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Dive Photo Guide


An Underwater Photographer's Guide To The Manatees Of Crystal River
 April 1, 2010 @ 02:58 PM (EST)

By John Ares

Swimming with manatees is one of the top snorkeling experiences in the world, and Crystal River is one the best places to enjoy this experience. Below you will find all the practical information needed to plan your trip to Crystal River, as well as tips and techniques on photographing manatees.

About Crystal River

Crystal River, located in Florida's Gulf Coast 90 minutes north of Tampa, has seemingly two main industries:  a nuclear power plant and manatee tourism. The abundance of manatees in Crystal River is due to the areas warm freshwater bays, which are fed by springs that have an average temperature of 72 degrees year round. If manatees are exposed to water temperatures of less than 62 degrees for prolonged periods of time they can fall victim to hypothermia, and so they congregate in the Crystal River area during the cold winter months to stay warm.  



The Manatees

If whales are majestic, dolphins are playful, and sea lions are mischievous, then manatees are endearing. Florida is home to the West Indian Manatee, which can reach 13 feet and weigh up 3,000 pounds. The gentle giants are herbivores, feeding on a large variety of submerged vegetation.  Unfortunately, this endearing animal is endangered.  With only about 5,000 surviving, manatees face many threats, the most serious being collisions with boats.  


Snorkeling With The Manatees

There are several locations in Crystal River to choose from, the most popular being Kings Bay and Three Sisters. No matter which place you decide, SCUBA diving and even free diving with the manatees is strictly prohibited, and all trips are snorkeling only. Naturally, there are some equipment considerations for snorkeling in the cold, freshwater.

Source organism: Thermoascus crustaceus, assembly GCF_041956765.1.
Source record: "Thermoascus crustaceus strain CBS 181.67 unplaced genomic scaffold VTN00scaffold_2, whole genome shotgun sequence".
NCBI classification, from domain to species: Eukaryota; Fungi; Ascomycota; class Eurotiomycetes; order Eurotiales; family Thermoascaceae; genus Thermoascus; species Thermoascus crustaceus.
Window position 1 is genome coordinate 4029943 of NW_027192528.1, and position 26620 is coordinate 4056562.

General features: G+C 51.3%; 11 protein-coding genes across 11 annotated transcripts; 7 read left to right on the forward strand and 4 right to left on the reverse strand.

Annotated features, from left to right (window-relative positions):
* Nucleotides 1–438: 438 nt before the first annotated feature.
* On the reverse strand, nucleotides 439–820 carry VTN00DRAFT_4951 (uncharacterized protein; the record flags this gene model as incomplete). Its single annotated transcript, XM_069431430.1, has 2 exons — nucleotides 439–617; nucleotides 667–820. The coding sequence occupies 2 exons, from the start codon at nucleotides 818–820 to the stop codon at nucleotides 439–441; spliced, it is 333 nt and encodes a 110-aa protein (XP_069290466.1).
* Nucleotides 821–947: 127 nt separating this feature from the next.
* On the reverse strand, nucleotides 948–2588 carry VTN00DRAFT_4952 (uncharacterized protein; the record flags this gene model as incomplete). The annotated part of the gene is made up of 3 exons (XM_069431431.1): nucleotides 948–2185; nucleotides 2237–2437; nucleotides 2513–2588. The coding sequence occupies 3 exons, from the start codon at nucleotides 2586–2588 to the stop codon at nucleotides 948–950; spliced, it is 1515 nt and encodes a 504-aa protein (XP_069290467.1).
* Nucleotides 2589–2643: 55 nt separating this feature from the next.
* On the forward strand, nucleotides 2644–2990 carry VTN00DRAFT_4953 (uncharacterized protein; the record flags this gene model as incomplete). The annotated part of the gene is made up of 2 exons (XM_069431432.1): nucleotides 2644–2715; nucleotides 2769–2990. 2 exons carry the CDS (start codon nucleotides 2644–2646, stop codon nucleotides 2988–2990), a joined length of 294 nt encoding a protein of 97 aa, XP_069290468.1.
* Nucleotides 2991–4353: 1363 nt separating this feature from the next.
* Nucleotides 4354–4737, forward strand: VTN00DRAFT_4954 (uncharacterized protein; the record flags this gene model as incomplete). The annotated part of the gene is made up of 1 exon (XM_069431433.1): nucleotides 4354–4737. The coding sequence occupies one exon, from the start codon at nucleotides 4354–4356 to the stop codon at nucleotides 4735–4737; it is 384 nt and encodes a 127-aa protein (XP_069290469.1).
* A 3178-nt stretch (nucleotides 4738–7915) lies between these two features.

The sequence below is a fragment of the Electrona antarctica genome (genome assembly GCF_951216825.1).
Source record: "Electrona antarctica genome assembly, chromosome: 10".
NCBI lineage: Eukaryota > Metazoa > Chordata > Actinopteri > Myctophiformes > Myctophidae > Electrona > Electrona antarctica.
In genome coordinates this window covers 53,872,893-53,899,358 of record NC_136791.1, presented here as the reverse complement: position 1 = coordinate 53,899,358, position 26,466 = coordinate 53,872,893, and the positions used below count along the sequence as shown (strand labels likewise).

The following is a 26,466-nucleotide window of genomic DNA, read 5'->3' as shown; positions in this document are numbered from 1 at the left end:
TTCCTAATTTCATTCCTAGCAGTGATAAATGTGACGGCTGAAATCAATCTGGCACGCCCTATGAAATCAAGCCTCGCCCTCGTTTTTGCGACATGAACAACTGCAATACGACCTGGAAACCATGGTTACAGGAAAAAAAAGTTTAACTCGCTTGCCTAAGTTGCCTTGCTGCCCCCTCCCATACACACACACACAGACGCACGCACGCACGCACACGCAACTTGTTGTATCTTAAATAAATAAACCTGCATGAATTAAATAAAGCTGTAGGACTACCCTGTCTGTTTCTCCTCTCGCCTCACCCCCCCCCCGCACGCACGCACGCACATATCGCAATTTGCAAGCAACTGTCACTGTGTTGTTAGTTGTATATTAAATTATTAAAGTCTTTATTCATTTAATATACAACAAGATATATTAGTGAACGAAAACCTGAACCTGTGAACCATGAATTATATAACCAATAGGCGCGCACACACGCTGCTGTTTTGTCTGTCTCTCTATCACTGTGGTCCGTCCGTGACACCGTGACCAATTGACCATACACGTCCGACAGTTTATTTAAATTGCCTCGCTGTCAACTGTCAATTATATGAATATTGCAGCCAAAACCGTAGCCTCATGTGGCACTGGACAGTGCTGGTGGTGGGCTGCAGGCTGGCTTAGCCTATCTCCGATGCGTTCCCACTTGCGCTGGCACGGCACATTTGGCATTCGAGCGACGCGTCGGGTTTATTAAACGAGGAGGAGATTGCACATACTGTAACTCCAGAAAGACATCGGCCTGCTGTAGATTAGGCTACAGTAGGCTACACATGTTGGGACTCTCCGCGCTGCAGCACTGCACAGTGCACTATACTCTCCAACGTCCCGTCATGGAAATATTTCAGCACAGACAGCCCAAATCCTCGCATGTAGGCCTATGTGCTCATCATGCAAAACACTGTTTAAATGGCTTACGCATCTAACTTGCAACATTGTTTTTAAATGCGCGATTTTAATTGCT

In the winter months, wear a full cold water wetsuit for 68F water.  Bring boots, thin neoprene gloves and a beanie or hood. Air temperatures can be even colder; reaching lows of 30 degrees on some winter mornings, so bring warm clothes for the boat in the morning.

Use open heel cold water fins and photographers mask (close fitting, black skirt). Also bring a dry, self-draining snorkel because the old, non-self draining kind can cause you to stand up at inappropriate times, make noise and stir up visibility.

Weight belts, while generally discouraged, are available. Keep in mind you will be snorkeling in freshwater, which means you will be less buoyant than in salt water.  Having a weight belt allows you to gently lower your position by exhaling rather than having to splash and dive down.  Diving down will disturb the Manatees and it is a violation that could get you severely fined.  No noise, no splashing.

There is no room on the boats for big dive bags, so bring a large catch bag for equipment on the boat.  The boats do not have camera tables but this is not a problem, just try to get as close to the stern as practical to let novice snorkelers get off the boat first without interfering with your photo equipment.

The visibility can be variable, perhaps one foot to 20 feet, dependent on human and manatee concentration and their activity.  Every day is different and each is trip is unpredictable.


Photographing The Manatees


Due to the manatee’s large size, you will want to be equipped for wide-angle photography. If using a point and shoot camera, consider using a wide-angle wet lens or adaptor. SLR users should use wide-angle lenses with a 90 degree angle of view or wider.

A fisheye lens is the best choice, as it allows you to focus close and still get wide shots of the manatee. Super-wide lenses are good for portraits.  An 8” dome port is helpful for over/under split shots when using the wide SLR lenses.

Using a 50 or 60mm macro lens, especially when using a full frame camera, can be good for portraits as well, after all "safety shots" are satisfied. Use high capacity cards since you are not limited by air and can easily shoot a couple of hundred images in two hours. 

You should bring strobes with you.  Manatees will flinch at strobes, but not flee.  They are not fish and are somewhat used to humans and photographers.  Let them settle down and don't keep firing.  Rapid firing will annoy them.